Signs on to build additional connection routes for RSPs.
Data centre provider Leading Edge Data Centres is the latest Australian company to become an NBN partner, but not in the traditional sense.
The company has signed on to NBN Co.’s wholesale broadband agreement but will not be playing the role of an RSP. Instead, Leading Edge is rolling out new dark fibre infrastructure and new points of interconnect to assist with increased traffic as the new stage of the next stage of network expansion rolls out.
In September 2020, NBN Co. committed $3.5 billion to upgrade some existing FTTN and HFC connections to full fibre. The new agreement will see Leading Edge provide the infrastructure to cope with additional traffic on the network as its regional expansion continues.
Leading Edge said it will aim to improve the ‘digital experience’ in areas underserved by existing broadband providers. The infrastructure will be available to all NBN RSPs through their own WBAs.
The first facility will be rolled out in Newcastle on 2 February, followed by Tamworth and the rest of the company’s facilities across regional NSW, a spokesperson told CRN. Victoria and Queensland will follow later in the year.
The data centres will provide network hub points across the region offering greater choice of network providers and helping to establish greater competition, the company said.
“At present, every digital transaction that happens in Regional Australia must go back and forth to the data centres all located in the major metro cities on the backhaul networks,” Leading Edge CEO Chris Thorpe said in a statement.
“This creates a bottleneck scenario, slowing things down, and compromising the digital experience for regional Australians.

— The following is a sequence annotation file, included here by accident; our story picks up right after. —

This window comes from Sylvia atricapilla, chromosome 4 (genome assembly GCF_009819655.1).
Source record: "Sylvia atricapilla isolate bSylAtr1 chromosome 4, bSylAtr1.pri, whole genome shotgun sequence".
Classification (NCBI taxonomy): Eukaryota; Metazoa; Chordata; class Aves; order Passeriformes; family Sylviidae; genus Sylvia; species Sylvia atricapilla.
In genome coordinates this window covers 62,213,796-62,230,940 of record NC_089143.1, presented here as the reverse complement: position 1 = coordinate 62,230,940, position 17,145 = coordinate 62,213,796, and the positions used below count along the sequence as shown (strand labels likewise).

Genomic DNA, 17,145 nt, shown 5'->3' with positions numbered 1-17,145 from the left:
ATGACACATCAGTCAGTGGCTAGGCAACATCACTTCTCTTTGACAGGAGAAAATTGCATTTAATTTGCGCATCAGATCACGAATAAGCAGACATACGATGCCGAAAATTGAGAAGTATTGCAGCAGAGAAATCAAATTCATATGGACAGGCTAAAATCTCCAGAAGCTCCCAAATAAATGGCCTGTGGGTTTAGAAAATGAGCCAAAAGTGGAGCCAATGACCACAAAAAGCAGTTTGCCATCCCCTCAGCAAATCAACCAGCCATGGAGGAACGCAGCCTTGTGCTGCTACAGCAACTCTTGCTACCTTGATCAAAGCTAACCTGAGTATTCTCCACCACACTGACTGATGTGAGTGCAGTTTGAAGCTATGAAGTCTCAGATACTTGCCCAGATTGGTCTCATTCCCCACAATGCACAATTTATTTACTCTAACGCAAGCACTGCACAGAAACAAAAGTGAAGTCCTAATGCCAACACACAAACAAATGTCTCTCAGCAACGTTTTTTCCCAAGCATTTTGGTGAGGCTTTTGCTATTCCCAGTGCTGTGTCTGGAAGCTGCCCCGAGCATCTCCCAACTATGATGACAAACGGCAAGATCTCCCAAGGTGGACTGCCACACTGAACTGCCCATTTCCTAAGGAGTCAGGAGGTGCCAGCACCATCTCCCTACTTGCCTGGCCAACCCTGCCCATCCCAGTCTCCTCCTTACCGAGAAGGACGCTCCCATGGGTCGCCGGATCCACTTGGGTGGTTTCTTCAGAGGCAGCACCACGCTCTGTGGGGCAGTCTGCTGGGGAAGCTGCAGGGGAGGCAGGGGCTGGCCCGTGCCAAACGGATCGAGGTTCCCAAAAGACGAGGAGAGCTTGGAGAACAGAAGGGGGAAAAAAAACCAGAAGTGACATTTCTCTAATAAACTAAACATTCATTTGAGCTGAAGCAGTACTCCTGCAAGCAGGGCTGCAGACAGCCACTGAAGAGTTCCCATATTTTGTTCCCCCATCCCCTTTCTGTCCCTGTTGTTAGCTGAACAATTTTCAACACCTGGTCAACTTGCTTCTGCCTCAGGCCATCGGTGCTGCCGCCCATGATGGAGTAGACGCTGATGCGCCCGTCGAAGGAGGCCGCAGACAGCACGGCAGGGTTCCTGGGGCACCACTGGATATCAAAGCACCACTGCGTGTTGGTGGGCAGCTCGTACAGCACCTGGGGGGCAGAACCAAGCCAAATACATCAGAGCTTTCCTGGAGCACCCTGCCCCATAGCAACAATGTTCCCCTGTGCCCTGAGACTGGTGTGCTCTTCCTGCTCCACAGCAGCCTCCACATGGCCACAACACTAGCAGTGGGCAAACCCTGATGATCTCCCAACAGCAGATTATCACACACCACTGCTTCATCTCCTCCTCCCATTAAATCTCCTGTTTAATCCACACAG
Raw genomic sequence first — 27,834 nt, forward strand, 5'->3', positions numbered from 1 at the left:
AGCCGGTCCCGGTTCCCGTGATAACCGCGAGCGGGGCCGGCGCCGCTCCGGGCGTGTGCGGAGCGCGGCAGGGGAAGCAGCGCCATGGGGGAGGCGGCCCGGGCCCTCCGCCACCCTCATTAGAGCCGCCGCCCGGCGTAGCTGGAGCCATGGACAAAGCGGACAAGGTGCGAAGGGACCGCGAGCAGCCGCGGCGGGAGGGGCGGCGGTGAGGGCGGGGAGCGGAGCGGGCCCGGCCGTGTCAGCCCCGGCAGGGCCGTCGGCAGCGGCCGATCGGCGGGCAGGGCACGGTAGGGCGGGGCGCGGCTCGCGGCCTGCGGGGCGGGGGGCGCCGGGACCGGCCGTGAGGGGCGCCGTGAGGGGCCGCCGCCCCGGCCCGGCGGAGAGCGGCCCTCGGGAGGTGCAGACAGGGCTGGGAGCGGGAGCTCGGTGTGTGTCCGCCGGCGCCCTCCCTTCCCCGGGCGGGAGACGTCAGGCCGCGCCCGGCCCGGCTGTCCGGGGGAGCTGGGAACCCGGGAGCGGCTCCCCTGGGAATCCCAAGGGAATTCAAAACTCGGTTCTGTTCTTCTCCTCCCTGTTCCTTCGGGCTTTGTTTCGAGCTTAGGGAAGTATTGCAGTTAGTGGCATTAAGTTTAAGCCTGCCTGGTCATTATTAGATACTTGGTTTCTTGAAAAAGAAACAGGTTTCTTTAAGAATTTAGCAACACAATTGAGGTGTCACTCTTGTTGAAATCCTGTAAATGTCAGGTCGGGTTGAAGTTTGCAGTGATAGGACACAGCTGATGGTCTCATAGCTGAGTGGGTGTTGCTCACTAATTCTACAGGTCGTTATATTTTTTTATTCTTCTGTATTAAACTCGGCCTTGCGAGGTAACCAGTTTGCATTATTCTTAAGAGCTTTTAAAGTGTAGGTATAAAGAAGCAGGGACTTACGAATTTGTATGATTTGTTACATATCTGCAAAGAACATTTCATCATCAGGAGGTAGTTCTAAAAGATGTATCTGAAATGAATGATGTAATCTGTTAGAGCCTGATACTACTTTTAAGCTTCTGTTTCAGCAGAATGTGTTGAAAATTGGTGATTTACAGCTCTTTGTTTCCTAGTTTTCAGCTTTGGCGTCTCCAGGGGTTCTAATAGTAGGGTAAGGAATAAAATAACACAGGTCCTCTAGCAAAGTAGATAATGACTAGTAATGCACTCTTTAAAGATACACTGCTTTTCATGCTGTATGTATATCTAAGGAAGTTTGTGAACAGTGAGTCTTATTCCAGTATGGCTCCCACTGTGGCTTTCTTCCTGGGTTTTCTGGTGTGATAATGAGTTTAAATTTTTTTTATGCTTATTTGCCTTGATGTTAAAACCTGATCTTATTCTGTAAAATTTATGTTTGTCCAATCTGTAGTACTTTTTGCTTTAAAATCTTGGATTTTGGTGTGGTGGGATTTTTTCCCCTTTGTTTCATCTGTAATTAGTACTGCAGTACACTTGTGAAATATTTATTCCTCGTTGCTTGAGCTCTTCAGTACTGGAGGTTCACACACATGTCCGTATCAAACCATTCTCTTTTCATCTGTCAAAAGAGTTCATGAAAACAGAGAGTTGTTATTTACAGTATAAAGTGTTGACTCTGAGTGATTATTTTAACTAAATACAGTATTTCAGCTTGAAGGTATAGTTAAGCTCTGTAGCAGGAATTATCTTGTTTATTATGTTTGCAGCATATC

“NBN facilities access will reduce the backhaul bottleneck. We’re already building data centres across the regions bringing the opportunity for content and service providers to deliver services locally, so with NBN opening up that last mile with the local connectivity piece, the entire digital experience – everything from home internet usage to workplace data exchange – will be improved. Content download speed will be faster, and latency will be reduced. This will help to begin levelling the playing field from a digital infrastructure point of view.”
Leading Edge said it expects the rollout to improve connectivity in regional areas and encourage regional migration. The company added that the new infrastructure would “catalyse the trend towards internet of things (IoT) deployment and the enablement of 5G”.
“IoT is driving change in industries such as healthcare, agriculture, construction, logistics, and forestry. But its ubiquity in regional areas has been limited by unreliable broadband connection, which can interrupt data exchange and collection,” Thorpe said.
“By opening up connectivity in regional locations, the alliance could make wider spread IoT usage a viable reality, with significant benefits to these industries and the broader economy.”
Following the rollout in the 14 data centre locations in New South Wales, the company will begin work at its facilities in Victoria and Queensland.